Connection Charge
An amount paid by a customer for being connected to an electricity supplier’s transmission and distribution system.


To reduce or avoid the consumption of a resource or commodity.

Conservation Cost Adjustment

A means of billing electric power consumers to pay for the costs of demand side management/energy conservation measures and programs. (See also Benefits Charge.)

Constant Dollars

The value or purchasing power of a dollar in a specified year carried forward or backward.

Constant-Speed Wind Turbines

Wind turbines that operate at a constant rotor revolutions per minute (RPM) and are optimized for energy capture at a given rotor diameter at a particular speed in the wind power curve.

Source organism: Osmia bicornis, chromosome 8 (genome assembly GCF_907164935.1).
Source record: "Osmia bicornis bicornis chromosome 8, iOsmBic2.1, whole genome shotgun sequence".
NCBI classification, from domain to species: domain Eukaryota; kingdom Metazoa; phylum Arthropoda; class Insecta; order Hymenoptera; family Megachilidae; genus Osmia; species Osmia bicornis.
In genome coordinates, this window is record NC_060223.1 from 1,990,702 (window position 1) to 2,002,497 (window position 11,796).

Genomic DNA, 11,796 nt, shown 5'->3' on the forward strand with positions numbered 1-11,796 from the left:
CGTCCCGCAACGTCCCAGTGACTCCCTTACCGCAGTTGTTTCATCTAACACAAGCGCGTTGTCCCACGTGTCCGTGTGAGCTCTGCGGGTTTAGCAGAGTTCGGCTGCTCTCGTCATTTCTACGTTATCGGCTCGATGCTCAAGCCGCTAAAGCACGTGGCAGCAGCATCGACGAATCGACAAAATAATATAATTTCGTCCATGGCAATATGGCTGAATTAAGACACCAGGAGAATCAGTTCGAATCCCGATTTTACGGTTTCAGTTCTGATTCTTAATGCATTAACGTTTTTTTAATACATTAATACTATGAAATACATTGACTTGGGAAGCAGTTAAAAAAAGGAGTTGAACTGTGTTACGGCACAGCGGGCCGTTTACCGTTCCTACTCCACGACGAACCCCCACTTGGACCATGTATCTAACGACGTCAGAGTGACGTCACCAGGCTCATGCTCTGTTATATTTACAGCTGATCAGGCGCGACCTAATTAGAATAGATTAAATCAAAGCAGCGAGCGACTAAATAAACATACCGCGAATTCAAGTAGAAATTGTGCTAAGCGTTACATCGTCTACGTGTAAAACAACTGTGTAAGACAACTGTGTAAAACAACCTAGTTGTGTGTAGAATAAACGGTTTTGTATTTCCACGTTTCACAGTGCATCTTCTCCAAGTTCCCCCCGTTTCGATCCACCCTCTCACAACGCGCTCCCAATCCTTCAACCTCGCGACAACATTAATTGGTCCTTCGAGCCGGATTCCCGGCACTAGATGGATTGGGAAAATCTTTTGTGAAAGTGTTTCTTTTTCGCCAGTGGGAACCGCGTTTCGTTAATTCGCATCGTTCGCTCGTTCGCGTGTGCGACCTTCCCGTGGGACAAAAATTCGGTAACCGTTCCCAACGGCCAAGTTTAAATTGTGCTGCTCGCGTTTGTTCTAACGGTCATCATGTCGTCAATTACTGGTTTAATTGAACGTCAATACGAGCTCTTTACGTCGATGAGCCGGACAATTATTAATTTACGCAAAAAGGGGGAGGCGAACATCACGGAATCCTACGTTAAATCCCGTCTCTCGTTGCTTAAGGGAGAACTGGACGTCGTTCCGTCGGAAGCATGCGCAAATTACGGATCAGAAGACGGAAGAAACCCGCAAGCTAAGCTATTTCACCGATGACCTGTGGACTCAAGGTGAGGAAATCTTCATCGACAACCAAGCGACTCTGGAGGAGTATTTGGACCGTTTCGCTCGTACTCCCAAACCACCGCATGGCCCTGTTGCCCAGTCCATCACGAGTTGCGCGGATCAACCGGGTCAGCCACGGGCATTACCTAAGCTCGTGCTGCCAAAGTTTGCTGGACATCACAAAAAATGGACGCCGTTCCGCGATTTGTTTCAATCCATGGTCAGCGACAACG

Consumption Charge

The part of a power provider’s charge based on actual energy consumed by the customer; the product of the kilowatt-hour rate and the total kilowatt-hours consumed.

Contact Resistance

The resistance between metallic contacts and the semiconductor.

Continuous Fermentation

A steady-state fermentation process.


The difference between the brightness of an object compared to that of its immediate background.


The transfer of heat by means of air currents.

Conventional Fuel

The fossil fuels: coal, oil, and natural gas.

Conventional Heat Pump

This type of heat pump is known as an air-to air system.

Conventional Power

Power generation from sources such as petroleum, natural gas, or coal. In some cases, large-scale hydropower and nuclear power generation are considered conventional sources.

Conversion Efficiency